This week the Yorkshire Post was pitched a "very personal" piece from David Cameron by the Downing Street press office.
To mark English Tourism Week, the paper was offered a bylined article from the prime minister promoting the region and its attractions, beginning with the words "I love Yorkshire & the Humber".
The paper, however, declined, and today published its reasons why.
The column was "very formulaic, lacked empathy and only made passing reference to the misery caused by the Yorkshire floods", an op-ed stated.
"As many of you will be aware, the Yorkshire Post is still waiting for Mr Cameron to respond to this newspaper's open letter, published on January 26 exactly one month after the floods, when we challenged the Tory leader to answer a series of key questions on flooding policy – and how he intends to provide this region with the level of investment currently afforded to the South," the article says.
"After careful consideration, we chose to spike Mr Cameron's article on editorial grounds – it would have been a disservice to our readers to give the Prime Minister such a platform when so many homes, businesses and tourist destinations, the latest being Jorvik Viking Centre and the iconic Settle to Carlisle railway, are paying such a high price for the floods."
Comment editor Tom Richmond told BuzzFeed News the paper's senior editorial staff were "incredulous at how shallow" the article pitched by Downing Street was.
The article, he said, ignored "the extent to which Yorkshire tourism has been hit by the floods, and did absolutely nothing to assure people that the government is committed to better protecting the country in the future".
Rather than instantly rejecting the letter, the paper slept on the decision and, "out of curiosity", looked online to see whether the "very personal piece" had appeared anywhere else.
Sure enough, you can find Cameron extolling his love for Cornwall and the Isles of Scilly in the Plymouth Herald, saying he "loves Lincolnshire" in the Lincolnshire Echo, and stating he "loves Northumberland" in (wait for it) the Northumberland Gazette.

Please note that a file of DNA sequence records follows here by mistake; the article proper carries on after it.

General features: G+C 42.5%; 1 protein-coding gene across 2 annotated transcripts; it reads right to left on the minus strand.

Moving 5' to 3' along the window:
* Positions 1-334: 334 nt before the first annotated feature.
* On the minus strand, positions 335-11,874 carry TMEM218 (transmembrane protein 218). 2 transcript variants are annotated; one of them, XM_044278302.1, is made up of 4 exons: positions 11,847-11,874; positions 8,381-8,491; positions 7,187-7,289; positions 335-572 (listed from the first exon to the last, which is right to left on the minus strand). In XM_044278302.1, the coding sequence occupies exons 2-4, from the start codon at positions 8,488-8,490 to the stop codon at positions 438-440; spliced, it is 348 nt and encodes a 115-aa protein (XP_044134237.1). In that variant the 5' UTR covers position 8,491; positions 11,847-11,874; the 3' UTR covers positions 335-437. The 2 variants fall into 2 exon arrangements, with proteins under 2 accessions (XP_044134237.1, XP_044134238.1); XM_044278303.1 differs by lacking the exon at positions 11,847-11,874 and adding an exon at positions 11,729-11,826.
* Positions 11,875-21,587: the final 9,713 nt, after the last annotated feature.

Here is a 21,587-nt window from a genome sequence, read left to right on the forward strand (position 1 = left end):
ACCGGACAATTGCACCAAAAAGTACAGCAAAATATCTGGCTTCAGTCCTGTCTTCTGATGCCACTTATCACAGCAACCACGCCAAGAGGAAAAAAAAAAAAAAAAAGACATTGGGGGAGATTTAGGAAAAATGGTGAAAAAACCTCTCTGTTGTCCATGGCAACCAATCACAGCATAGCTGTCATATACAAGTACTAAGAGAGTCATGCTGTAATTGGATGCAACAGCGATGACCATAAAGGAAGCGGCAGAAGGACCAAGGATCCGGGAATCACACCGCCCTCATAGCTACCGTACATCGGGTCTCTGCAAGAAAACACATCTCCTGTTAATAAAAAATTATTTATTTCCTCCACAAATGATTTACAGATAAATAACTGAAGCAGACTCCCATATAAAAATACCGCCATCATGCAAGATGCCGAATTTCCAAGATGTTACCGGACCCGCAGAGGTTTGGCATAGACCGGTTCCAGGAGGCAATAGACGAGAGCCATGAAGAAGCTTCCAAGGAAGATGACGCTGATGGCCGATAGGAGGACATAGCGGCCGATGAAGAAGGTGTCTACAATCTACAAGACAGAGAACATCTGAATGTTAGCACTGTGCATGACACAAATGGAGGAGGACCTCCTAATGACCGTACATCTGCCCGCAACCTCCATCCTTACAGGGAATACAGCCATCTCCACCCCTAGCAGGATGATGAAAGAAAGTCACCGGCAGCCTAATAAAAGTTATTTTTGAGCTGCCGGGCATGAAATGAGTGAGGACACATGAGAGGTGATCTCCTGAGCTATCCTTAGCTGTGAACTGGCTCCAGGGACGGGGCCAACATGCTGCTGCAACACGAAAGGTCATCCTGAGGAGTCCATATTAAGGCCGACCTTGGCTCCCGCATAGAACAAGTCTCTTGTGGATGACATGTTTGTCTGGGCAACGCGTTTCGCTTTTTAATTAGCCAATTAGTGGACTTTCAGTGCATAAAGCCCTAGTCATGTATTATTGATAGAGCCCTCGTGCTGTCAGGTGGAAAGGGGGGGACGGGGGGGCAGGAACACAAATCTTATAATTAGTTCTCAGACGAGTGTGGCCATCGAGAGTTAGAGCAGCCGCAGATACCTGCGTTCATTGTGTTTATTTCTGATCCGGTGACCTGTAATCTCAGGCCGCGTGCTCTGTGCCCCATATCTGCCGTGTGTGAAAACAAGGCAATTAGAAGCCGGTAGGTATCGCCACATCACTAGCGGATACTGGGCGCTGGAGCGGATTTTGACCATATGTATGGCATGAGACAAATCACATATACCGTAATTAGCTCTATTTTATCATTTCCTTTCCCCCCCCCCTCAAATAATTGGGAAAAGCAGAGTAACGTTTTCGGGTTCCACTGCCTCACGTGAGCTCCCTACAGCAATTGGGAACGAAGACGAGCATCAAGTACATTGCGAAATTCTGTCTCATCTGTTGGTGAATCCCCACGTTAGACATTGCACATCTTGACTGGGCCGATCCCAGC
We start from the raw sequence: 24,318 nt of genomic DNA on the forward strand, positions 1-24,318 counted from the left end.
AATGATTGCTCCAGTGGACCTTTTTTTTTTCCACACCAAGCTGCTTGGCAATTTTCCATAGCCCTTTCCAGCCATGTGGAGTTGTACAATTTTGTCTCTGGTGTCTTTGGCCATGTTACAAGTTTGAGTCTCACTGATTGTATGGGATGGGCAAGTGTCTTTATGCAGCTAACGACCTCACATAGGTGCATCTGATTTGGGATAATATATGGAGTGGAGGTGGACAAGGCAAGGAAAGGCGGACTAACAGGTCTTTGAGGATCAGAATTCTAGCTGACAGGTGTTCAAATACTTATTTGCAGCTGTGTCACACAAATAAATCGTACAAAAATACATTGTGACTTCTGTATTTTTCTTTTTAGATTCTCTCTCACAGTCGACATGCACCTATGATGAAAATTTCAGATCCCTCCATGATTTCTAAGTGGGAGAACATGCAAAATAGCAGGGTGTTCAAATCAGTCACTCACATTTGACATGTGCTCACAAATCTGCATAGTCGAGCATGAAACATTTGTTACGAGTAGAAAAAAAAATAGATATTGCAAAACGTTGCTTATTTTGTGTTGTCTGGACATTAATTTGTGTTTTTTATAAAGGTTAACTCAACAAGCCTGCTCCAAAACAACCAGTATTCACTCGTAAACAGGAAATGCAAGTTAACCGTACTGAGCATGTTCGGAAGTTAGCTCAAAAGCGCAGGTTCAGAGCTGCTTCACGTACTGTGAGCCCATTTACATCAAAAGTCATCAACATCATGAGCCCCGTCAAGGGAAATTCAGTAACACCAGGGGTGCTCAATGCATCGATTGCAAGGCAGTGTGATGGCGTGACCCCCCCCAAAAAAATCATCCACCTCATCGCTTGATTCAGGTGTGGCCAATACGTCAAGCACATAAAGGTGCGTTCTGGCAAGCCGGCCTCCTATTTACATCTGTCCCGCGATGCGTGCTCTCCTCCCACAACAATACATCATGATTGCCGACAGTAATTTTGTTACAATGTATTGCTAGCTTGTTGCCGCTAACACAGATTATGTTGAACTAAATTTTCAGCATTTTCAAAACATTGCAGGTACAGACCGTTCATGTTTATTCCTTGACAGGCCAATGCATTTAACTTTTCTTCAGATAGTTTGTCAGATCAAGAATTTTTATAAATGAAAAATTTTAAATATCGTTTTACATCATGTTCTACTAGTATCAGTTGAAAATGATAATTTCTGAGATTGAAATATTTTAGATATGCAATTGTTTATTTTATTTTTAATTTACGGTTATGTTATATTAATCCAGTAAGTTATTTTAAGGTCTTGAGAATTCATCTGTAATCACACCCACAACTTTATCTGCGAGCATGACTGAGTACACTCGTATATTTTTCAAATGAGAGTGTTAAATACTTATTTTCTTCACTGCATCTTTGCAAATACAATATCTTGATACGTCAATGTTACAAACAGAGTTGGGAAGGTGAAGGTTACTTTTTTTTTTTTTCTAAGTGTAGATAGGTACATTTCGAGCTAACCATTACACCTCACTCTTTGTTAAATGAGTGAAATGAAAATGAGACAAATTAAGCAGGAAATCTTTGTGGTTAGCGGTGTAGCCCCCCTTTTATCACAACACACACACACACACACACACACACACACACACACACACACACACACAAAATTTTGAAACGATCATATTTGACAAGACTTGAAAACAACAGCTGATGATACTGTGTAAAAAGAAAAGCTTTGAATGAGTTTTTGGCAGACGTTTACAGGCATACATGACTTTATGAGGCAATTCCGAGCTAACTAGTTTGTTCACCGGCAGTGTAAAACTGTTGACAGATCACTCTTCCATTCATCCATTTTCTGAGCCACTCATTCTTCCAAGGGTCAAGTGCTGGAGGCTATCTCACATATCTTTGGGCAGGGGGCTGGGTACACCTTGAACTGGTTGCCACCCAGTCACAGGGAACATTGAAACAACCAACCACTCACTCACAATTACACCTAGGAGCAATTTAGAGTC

Another version of the English Tourism Week article in the Eastern Daily Press caused minor embarrassment when Cameron declared his love for Holcombe, which is in Devon, instead of Holkham, which is in East Anglia. Meanwhile, the York Press did publish a pro-Yorkshire article bylined to the prime minister.
Richmond said he did not blame any publication for carrying an English Tourism Week article from the prime minister.
But he said for the Yorkshire Post to have done so would have been a "betrayal of our readers, a compromise of our integrity, and a betrayal of the victims of flooding".
The paper, which officially has no party affiliation but is traditionally a centre-right publication and did endorse the Conservative party at the last election, is not worried about alienating the government, Richmond said.
The article pitched to them was, he told BuzzFeed News, "symptomatic of a government that talks about a Northern Powerhouse, talks about a one nation agenda, but is increasingly London-centric".
"It would take something like this to shake them out of their lethargy," he added.
A Downing Street spokesperson said the Yorkshire Post was entitled to its opinions.
Matthew Champion is a deputy world news editor for BuzzFeed News and is based in London.
Contact Matthew Champion at firstname.lastname@example.org.
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